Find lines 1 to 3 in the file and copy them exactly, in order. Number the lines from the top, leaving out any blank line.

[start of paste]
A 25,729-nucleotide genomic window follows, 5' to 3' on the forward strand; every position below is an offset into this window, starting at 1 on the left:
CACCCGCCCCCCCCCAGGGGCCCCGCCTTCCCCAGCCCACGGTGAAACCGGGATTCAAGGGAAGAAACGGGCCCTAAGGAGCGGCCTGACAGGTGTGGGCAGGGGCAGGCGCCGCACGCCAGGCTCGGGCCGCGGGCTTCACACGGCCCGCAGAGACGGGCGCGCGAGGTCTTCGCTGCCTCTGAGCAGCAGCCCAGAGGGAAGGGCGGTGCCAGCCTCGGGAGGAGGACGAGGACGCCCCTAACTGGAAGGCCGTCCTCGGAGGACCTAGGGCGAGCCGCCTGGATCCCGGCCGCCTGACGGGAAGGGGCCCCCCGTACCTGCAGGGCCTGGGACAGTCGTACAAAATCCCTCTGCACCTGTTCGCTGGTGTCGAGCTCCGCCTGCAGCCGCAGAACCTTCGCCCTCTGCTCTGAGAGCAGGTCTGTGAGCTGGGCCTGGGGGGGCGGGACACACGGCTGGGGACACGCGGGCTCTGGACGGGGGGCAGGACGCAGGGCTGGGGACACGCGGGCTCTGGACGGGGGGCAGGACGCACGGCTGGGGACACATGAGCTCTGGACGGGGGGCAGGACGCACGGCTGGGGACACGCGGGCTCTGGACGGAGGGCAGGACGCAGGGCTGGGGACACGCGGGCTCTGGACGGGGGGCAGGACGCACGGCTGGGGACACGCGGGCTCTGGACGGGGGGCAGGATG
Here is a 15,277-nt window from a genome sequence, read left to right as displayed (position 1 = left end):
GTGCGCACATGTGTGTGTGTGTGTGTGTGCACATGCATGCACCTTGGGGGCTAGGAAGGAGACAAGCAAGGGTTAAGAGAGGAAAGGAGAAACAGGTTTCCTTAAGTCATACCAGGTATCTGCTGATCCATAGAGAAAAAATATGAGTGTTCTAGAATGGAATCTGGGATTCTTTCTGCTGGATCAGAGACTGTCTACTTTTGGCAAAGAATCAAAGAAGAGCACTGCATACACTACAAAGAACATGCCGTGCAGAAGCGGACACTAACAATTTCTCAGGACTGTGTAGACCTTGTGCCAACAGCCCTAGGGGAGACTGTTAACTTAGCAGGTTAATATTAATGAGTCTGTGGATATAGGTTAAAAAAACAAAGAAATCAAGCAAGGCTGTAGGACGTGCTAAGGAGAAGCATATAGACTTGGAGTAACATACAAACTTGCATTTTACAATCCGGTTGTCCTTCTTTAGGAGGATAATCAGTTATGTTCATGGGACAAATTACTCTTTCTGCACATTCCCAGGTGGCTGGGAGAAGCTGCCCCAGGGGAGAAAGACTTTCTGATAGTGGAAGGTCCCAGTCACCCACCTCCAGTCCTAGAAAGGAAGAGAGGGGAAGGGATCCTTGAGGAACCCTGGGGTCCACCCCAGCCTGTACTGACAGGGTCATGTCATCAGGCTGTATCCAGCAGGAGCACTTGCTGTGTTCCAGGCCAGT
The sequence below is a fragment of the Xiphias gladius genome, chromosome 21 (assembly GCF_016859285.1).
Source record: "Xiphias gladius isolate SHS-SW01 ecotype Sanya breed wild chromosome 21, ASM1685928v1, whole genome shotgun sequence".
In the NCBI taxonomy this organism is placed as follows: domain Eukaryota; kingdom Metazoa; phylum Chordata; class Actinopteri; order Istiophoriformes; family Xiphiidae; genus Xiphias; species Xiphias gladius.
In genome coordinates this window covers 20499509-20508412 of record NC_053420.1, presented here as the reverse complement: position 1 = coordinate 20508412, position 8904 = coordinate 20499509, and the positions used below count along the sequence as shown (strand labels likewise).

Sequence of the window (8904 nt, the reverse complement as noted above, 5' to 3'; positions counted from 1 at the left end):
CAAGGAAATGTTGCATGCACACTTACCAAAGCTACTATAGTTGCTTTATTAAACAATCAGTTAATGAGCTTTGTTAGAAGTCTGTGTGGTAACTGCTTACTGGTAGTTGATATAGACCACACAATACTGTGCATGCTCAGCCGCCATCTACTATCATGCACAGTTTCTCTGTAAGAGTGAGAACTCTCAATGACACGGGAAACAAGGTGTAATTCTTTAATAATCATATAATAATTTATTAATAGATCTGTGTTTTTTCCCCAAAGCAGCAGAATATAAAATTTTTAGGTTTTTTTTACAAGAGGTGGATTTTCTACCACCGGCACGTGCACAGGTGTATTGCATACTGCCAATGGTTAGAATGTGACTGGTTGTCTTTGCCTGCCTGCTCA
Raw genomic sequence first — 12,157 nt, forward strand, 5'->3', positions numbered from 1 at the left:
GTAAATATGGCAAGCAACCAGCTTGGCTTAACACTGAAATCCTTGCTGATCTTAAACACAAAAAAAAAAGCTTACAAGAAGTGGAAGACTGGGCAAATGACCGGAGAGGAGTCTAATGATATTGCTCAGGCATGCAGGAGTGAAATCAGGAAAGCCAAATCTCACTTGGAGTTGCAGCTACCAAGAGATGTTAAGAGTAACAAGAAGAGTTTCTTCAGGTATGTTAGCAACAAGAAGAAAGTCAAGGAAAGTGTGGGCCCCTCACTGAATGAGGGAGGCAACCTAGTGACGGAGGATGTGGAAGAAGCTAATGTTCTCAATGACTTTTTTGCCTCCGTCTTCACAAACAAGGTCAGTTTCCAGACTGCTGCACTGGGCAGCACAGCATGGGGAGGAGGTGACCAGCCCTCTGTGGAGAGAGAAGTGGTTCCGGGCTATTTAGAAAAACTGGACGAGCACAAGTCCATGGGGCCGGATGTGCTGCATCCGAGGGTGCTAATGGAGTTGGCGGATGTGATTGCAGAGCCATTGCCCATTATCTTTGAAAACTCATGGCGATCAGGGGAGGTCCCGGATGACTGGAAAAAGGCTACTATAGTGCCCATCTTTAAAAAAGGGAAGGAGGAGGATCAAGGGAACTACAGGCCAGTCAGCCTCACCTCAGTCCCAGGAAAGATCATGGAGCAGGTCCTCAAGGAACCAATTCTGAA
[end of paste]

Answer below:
A 25,729-nucleotide genomic window follows, 5' to 3' on the forward strand; every position below is an offset into this window, starting at 1 on the left:
CACCCGCCCCCCCCCAGGGGCCCCGCCTTCCCCAGCCCACGGTGAAACCGGGATTCAAGGGAAGAAACGGGCCCTAAGGAGCGGCCTGACAGGTGTGGGCAGGGGCAGGCGCCGCACGCCAGGCTCGGGCCGCGGGCTTCACACGGCCCGCAGAGACGGGCGCGCGAGGTCTTCGCTGCCTCTGAGCAGCAGCCCAGAGGGAAGGGCGGTGCCAGCCTCGGGAGGAGGACGAGGACGCCCCTAACTGGAAGGCCGTCCTCGGAGGACCTAGGGCGAGCCGCCTGGATCCCGGCCGCCTGACGGGAAGGGGCCCCCCGTACCTGCAGGGCCTGGGACAGTCGTACAAAATCCCTCTGCACCTGTTCGCTGGTGTCGAGCTCCGCCTGCAGCCGCAGAACCTTCGCCCTCTGCTCTGAGAGCAGGTCTGTGAGCTGGGCCTGGGGGGGCGGGACACACGGCTGGGGACACGCGGGCTCTGGACGGGGGGCAGGACGCAGGGCTGGGGACACGCGGGCTCTGGACGGGGGGCAGGACGCACGGCTGGGGACACATGAGCTCTGGACGGGGGGCAGGACGCACGGCTGGGGACACGCGGGCTCTGGACGGAGGGCAGGACGCAGGGCTGGGGACACGCGGGCTCTGGACGGGGGGCAGGACGCACGGCTGGGGACACGCGGGCTCTGGACGGGGGGCAGGATG
Here is a 15,277-nt window from a genome sequence, read left to right as displayed (position 1 = left end):